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Speech in the Schools

Looking at Language Samples

Published December 7, 2015 9:52 AM by Teresa Roberts

A colleague asked about ways to analyze a language sample:

Consider cultural and linguistic factors: dialect/language differences, linguistic community, etc.

Highlight conjunctions: compare compound and complex sentences
•    Coordinating conjunctions: and, but, or, etc.
•    Subordinating conjunctions: before/after, because, until, where, etc.
•    Examine use of simple coordinating conjunctions for overreliance on forms
o    “and then… and then… and then…”
•    Look for sentence complexity: cause/effect, rationale, temporal relationships
o    “We were last because there was a long line”
•    Find the longest grammatically correct sentence as a sample to share with family

Highlight morphological errors
•    Subject-verb agreement: “she play”
•    Past tense forms: “it costed(-ed)”, “he catched it”, “I drawed”
•    Plurals: “two cat”, “two teeths”
•    Comparatives and superlatives: “more funner”, “goodest”

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Highlight syntactical errors
•    Declaratives: “going up kitty”
•    Interrogatives: “why he come here?”
•    Negative: “we not go to the park”

Consider noun and verb specificity: level of semantic meaning
•    Non-specific nouns: “that guy”, “the thing”, “there”, “it”
•    Generic nouns: girl, dog, store, park, ball
o    “the kids went to the park”
•    Specific nouns: proper nouns, descriptive elements, character names, location names
o    “my sister Briana, she goes to South City High School”, “My friend Ethan caught the baseball.”
•    Non-specific verbs: go/went, have/had, do/did, get/got
o    “that boy went ‘hi’”, “they do it”
•    Generic verbs: play/played, ran/run, says/said, etc.
o    “they ran outside”
•    Specific verbs: describes action and gives detail, yell, ask, race, jump, write, etc.
o    “the tall boy grabbed the ball”, “he won the game”
•    Look for metacognitive verbs for mental processes:  thought, remember, forgot, etc.
o    “and then I ‘membered what to do”
•    Look for modal verbs for ability, obligation, or likelihood: can/could, have to, might, will, etc.
o    “I had to go outside”, “he couldn’t play”
•    Look for adverbial forms: manner (slowly), location (here/there), time (first/last), extent (only/almost), and intensity (very/really) for actions
o    “we always walk real slow”, “he ran out so fast’, “I literally laughed”
•    Consider any non-words (created forms): “he tornating the other boy”, “she swipt the floor”
•    Consider repetition: same concepts/terms used multiple times, overuse of routinized/ritualized phrases, e.g., “and it was fun”, “and I liked it”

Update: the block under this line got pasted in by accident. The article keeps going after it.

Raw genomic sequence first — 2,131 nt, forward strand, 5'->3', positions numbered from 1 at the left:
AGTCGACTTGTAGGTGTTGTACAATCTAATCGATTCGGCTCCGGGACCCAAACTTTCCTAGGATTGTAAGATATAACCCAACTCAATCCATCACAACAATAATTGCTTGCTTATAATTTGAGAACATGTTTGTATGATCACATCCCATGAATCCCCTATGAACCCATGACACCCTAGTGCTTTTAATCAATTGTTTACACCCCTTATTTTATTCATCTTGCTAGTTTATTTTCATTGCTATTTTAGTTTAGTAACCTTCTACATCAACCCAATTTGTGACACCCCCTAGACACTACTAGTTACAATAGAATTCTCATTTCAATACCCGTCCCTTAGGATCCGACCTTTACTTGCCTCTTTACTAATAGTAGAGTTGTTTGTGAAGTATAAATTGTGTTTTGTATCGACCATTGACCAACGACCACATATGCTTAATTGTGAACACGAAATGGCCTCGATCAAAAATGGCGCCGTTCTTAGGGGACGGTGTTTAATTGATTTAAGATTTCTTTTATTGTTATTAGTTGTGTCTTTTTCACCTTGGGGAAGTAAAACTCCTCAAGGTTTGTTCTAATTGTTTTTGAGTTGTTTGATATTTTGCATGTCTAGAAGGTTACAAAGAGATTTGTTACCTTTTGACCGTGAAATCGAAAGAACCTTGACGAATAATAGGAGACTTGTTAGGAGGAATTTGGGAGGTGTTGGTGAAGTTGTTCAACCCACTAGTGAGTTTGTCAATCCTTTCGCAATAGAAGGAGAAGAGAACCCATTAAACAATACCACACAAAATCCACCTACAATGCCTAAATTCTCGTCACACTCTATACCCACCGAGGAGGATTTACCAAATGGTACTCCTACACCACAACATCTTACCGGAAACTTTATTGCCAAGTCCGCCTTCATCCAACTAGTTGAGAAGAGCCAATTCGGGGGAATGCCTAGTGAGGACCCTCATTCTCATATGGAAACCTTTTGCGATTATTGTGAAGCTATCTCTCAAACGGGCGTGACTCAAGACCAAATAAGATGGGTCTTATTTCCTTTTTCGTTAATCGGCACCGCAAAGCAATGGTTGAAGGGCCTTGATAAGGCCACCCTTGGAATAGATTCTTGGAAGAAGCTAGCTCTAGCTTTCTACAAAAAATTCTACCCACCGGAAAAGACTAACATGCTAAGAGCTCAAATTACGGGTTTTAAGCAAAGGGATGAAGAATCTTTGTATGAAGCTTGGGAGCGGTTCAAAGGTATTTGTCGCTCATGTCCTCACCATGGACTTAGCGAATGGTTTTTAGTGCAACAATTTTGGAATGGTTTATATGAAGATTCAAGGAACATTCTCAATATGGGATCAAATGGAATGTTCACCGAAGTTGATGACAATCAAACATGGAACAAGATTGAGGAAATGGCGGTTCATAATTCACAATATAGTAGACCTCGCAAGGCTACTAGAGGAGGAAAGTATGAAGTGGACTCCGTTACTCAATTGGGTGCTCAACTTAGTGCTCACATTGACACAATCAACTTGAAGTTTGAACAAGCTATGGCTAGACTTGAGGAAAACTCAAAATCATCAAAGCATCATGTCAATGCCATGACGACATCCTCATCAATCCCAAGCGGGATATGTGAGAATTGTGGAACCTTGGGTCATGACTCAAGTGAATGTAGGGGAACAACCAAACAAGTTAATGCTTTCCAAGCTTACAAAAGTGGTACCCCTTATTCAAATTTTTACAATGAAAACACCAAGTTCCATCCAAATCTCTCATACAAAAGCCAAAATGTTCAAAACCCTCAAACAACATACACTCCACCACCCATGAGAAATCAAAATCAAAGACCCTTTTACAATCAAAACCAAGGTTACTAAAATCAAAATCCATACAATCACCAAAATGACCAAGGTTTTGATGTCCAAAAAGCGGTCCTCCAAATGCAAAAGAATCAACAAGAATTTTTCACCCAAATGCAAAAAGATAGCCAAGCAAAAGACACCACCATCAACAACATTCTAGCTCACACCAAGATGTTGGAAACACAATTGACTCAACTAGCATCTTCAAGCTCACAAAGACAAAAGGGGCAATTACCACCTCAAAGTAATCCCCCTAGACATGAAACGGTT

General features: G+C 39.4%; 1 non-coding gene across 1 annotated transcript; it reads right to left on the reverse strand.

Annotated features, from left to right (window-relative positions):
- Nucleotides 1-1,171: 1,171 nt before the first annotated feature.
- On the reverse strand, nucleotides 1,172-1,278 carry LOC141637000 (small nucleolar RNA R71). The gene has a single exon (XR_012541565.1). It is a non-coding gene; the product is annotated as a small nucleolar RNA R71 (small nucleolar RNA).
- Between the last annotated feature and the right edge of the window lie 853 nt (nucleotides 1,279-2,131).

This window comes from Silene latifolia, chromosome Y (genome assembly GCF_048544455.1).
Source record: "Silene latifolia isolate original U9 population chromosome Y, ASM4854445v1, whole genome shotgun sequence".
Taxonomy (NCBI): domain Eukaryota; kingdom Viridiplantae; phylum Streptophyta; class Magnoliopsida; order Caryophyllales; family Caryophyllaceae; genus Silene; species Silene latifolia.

Descriptors/adjectives: details, perception/opinion, and specificity
•    Unelaborated noun: “the bear”
•    Elaborated with adjectives: “the big, fuzzy teddy bear”
•    Elaborated with prepositional phrase: “the bear on the shelf”
•    Elaborated with relative clause: “the bear that my sister gave me”

Narrative conventions: stylistic elements and story grammar
•    Introduction/conclusion, time elements, etc.
o    “Once there was”, “for a long time”, “and it was all better”
•    Complexity of episodes (events – actions/attempts – consequences, etc.)
•    Characters: dialog, feelings, motivations, responses
o    “he was excited because he found the treasure”
•    Coherence: referents, introduction of characters, noun/pronoun agreement
o    “this girl, he had a cat”
•    Topic maintenance: tangential or off-topic, multiple topics

Sequencing: presence and order of events/steps
•    All steps present: in chronological order or out of order
o    “My sister got a new doll. We had a party. It was her birthday”
•    Not all steps are present
o    “It was her birthday. She like her doll.”

Pragmatics: attempts to engage listener and emphasize information
•    Paralinguistic: pitch, stress, rate, pauses/hesitations, etc.
o    Delayed responses, asking for help, persistence, self-cueing, mazing (mid-sentence revisions)
o    Look for clues about planning and formulation of ideas
•    Nonlinguistic: gestures, body posture, facial expression, etc.

Listener response: listener’s ability to understand and retell story
•    Level of communicative competence
•    Presupposition: understand when listener doesn’t know background information
o    Listener able or unable to determine who did what, what happened, where/when/why something happened
o    Determine which elements are missing and why listener would be confused

In-depth analysis may guide language goals. Noticing areas of difficulty provides information about skill development across language domains.

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About this Blog

    Speech in the Schools
    Occupation: School-based speech-language pathologists
    Setting: Traditional and specialized K-12 classrooms
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